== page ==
A Portsmouth landlord has said it is ‘crunch time’ for the city’s pub trade ahead of a shake-up in business rates this year.
Paul Saynor, from the Rose in June pub in Milton Road, Copnor, said pubs were feeling the strain of increased taxes and many face the prospect of closure.
It comes as new research suggests the cost of a pint could go up by 5p - and as much as 30p - when new rates structures are introduced in April.
Rents and rates specialist CVS has claimed 17,160 pubs in England and Wales will receive increased demands, adding more than £70 million to their bills.
Mr Saynor said: ‘Our business rate bill for this year is quite considerably higher than before. For the last three or four years it has been a continual struggle to maintain a business in this trade.
‘We are always on the back foot. You get to the point when you wonder what else you can do.’
“We are always on the back foot. You get to the point when you wonder what else you can do.”Paul Saynor
CVS also said that under the new tax structure, pubs across the country will have to pour 121 million extra pints to be able to stay afloat.
The government has claimed that by permanently doubling the Small Business Rate Relief - the reduction for smaller businesses - from 50 per cent to 100 per cent, 600,000 companies will benefit.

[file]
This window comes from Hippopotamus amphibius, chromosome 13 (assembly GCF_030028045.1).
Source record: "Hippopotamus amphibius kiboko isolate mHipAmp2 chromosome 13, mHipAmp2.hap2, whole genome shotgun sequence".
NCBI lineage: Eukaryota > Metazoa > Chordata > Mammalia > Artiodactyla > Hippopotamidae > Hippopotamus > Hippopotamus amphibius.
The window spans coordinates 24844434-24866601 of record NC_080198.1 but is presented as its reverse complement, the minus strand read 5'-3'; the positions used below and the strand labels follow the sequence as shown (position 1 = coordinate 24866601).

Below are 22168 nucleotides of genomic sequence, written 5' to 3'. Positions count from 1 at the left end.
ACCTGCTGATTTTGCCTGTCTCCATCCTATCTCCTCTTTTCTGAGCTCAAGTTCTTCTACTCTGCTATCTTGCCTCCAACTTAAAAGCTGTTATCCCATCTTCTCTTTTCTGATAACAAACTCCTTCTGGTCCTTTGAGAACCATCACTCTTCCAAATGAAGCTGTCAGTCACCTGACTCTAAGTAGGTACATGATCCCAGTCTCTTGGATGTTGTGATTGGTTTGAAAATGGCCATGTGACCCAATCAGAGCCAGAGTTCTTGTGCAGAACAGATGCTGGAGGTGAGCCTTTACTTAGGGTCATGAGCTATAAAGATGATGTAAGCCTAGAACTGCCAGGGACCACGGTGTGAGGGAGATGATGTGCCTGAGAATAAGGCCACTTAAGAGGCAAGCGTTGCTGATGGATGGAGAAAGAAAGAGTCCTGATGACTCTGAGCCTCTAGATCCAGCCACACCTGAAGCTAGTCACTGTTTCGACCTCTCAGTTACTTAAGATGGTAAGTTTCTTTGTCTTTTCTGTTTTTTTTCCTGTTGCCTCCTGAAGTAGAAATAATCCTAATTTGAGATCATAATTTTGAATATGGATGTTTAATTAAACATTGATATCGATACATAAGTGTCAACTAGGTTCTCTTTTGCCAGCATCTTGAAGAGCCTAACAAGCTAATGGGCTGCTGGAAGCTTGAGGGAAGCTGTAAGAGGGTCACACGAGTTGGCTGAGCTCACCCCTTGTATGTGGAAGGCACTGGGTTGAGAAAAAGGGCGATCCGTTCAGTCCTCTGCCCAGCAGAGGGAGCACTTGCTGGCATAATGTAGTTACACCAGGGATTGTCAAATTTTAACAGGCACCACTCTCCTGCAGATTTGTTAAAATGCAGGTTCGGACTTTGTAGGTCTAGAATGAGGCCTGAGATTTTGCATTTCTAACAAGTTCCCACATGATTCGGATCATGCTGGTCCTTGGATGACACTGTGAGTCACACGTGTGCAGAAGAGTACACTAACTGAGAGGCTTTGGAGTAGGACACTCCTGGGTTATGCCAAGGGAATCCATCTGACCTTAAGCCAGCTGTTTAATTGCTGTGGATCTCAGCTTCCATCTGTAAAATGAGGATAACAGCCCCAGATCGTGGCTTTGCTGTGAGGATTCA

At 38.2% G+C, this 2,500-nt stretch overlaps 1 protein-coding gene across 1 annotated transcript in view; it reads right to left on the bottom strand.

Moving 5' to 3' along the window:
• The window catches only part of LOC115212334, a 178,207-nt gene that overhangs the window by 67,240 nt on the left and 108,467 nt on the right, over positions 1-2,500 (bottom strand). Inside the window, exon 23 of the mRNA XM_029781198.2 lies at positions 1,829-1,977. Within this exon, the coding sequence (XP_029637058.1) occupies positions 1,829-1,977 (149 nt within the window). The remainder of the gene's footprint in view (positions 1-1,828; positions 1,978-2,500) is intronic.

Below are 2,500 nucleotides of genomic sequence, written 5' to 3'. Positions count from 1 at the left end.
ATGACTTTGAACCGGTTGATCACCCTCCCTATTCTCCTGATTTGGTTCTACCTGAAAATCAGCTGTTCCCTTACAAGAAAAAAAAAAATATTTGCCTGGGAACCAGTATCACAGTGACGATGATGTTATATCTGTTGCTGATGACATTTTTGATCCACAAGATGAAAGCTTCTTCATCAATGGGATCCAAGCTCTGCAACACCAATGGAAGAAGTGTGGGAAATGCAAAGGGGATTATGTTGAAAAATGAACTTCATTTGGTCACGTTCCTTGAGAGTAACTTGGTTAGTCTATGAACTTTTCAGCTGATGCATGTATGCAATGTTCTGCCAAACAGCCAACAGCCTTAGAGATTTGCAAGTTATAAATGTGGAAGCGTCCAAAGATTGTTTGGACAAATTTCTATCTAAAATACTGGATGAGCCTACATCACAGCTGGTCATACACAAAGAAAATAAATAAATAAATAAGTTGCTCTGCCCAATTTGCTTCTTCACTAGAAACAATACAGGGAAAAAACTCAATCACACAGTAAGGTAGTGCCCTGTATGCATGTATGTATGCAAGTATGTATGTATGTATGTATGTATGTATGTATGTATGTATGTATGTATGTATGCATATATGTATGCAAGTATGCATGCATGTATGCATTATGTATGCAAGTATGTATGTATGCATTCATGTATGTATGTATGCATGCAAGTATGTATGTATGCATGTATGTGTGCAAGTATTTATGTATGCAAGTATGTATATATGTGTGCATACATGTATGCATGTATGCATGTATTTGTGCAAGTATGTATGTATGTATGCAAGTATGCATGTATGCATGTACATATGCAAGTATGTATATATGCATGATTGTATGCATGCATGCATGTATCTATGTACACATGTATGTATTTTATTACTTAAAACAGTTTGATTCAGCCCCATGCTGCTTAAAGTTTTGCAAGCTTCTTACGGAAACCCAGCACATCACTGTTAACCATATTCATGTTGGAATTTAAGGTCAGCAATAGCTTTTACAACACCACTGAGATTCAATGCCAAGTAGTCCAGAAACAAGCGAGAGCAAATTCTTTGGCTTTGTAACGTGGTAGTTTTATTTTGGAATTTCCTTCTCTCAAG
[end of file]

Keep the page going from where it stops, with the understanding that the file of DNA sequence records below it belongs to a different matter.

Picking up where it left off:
CVS chief executive Mark Rigby said: ‘Although the SBRR will bring welcome news for small pubs, as of April, the rest of the industry faces unrealistic tax increases.
‘This is a sector already struggling, and this week we heard even more bad news for beer-drinkers as Heineken and Carlsberg are forced to pass on increased costs to consumers.
‘Once again, it’s not our government and local councils who will miss out, but the pub sector overall.’
Last week The Leopold pub in Southsea announced its closure, just days after being crowned the best pub in the region by the south-east branch of the Campaign for Real Ale (Camra).
Mr Saynor added: ‘In the last couple of weeks it has really hit home. You have got businesses which are having to close for no reason.
‘Previously the pubs that went were the ones that did not look after themselves but now many pubs closing are doing nothing wrong.’
Wetherspoons found and chairman Tim Martin told MailOnline the chain faces paying £8,000 per pub more in rates.
He said it would take rates per pint in a pub up to around 18p from the current 16p.
Business rates are paid on all non-residential properties, including shops, factories and pubs.
Councils send out bills each year, in February or March.
The amount owed will depend on the ‘rateable value’ of the property. This is based on the annual market rent value, determined by the Valuation Office Agency, using other local rents to work out an average.